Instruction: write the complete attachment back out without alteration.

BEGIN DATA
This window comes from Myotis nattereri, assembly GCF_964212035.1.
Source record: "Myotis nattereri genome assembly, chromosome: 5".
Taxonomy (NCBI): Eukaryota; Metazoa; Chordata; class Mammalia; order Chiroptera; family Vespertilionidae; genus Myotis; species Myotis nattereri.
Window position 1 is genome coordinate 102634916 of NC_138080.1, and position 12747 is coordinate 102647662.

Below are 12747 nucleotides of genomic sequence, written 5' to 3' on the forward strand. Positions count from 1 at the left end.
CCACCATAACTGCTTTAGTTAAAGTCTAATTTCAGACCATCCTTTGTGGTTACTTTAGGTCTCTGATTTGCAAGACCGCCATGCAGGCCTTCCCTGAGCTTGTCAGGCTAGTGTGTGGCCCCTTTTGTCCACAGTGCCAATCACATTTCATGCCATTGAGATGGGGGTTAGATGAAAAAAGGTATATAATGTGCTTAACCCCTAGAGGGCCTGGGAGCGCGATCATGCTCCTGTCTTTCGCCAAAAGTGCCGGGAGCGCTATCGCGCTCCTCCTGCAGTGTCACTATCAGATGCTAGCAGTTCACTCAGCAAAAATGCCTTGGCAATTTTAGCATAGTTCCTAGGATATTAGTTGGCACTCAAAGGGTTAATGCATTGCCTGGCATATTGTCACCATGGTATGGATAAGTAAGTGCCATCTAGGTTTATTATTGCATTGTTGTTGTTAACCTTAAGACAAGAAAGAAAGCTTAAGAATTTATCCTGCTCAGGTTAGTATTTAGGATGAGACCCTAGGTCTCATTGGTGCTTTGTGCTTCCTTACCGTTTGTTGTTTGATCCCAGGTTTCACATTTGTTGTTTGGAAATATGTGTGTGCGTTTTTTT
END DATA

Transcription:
This window comes from Myotis nattereri, assembly GCF_964212035.1.
Source record: "Myotis nattereri genome assembly, chromosome: 5".
Taxonomy (NCBI): Eukaryota; Metazoa; Chordata; class Mammalia; order Chiroptera; family Vespertilionidae; genus Myotis; species Myotis nattereri.
Window position 1 is genome coordinate 102634916 of NC_138080.1, and position 12747 is coordinate 102647662.

Below are 12747 nucleotides of genomic sequence, written 5' to 3' on the forward strand. Positions count from 1 at the left end.
CCACCATAACTGCTTTAGTTAAAGTCTAATTTCAGACCATCCTTTGTGGTTACTTTAGGTCTCTGATTTGCAAGACCGCCATGCAGGCCTTCCCTGAGCTTGTCAGGCTAGTGTGTGGCCCCTTTTGTCCACAGTGCCAATCACATTTCATGCCATTGAGATGGGGGTTAGATGAAAAAAGGTATATAATGTGCTTAACCCCTAGAGGGCCTGGGAGCGCGATCATGCTCCTGTCTTTCGCCAAAAGTGCCGGGAGCGCTATCGCGCTCCTCCTGCAGTGTCACTATCAGATGCTAGCAGTTCACTCAGCAAAAATGCCTTGGCAATTTTAGCATAGTTCCTAGGATATTAGTTGGCACTCAAAGGGTTAATGCATTGCCTGGCATATTGTCACCATGGTATGGATAAGTAAGTGCCATCTAGGTTTATTATTGCATTGTTGTTGTTAACCTTAAGACAAGAAAGAAAGCTTAAGAATTTATCCTGCTCAGGTTAGTATTTAGGATGAGACCCTAGGTCTCATTGGTGCTTTGTGCTTCCTTACCGTTTGTTGTTTGATCCCAGGTTTCACATTTGTTGTTTGGAAATATGTGTGTGCGTTTTTTT